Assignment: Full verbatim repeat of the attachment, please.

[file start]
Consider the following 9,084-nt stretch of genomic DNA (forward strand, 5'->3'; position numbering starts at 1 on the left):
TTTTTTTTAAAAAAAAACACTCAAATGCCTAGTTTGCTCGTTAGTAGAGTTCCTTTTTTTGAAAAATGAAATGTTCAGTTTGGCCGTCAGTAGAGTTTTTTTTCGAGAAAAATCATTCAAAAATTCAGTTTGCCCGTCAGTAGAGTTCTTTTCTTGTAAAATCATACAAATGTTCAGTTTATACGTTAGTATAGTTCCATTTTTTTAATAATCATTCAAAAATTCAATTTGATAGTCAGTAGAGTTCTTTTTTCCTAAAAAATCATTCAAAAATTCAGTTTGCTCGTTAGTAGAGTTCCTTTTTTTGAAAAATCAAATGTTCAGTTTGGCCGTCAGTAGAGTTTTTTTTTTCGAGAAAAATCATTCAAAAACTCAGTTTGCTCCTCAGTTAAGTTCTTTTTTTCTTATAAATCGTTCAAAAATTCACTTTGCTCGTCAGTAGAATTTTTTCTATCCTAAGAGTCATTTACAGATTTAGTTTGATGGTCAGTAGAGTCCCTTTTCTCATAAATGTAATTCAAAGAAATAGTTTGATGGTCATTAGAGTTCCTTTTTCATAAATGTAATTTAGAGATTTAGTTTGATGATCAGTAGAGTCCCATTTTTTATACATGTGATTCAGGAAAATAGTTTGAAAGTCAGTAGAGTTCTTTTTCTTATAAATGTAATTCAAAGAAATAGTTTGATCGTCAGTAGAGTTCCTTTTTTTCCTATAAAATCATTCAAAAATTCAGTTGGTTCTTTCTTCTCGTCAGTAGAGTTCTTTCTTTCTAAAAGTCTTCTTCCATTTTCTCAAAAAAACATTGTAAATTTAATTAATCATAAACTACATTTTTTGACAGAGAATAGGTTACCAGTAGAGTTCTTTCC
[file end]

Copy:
Consider the following 9,084-nt stretch of genomic DNA (forward strand, 5'->3'; position numbering starts at 1 on the left):
TTTTTTTTAAAAAAAAACACTCAAATGCCTAGTTTGCTCGTTAGTAGAGTTCCTTTTTTTGAAAAATGAAATGTTCAGTTTGGCCGTCAGTAGAGTTTTTTTTCGAGAAAAATCATTCAAAAATTCAGTTTGCCCGTCAGTAGAGTTCTTTTCTTGTAAAATCATACAAATGTTCAGTTTATACGTTAGTATAGTTCCATTTTTTTAATAATCATTCAAAAATTCAATTTGATAGTCAGTAGAGTTCTTTTTTCCTAAAAAATCATTCAAAAATTCAGTTTGCTCGTTAGTAGAGTTCCTTTTTTTGAAAAATCAAATGTTCAGTTTGGCCGTCAGTAGAGTTTTTTTTTTCGAGAAAAATCATTCAAAAACTCAGTTTGCTCCTCAGTTAAGTTCTTTTTTTCTTATAAATCGTTCAAAAATTCACTTTGCTCGTCAGTAGAATTTTTTCTATCCTAAGAGTCATTTACAGATTTAGTTTGATGGTCAGTAGAGTCCCTTTTCTCATAAATGTAATTCAAAGAAATAGTTTGATGGTCATTAGAGTTCCTTTTTCATAAATGTAATTTAGAGATTTAGTTTGATGATCAGTAGAGTCCCATTTTTTATACATGTGATTCAGGAAAATAGTTTGAAAGTCAGTAGAGTTCTTTTTCTTATAAATGTAATTCAAAGAAATAGTTTGATCGTCAGTAGAGTTCCTTTTTTTCCTATAAAATCATTCAAAAATTCAGTTGGTTCTTTCTTCTCGTCAGTAGAGTTCTTTCTTTCTAAAAGTCTTCTTCCATTTTCTCAAAAAAACATTGTAAATTTAATTAATCATAAACTACATTTTTTGACAGAGAATAGGTTACCAGTAGAGTTCTTTCC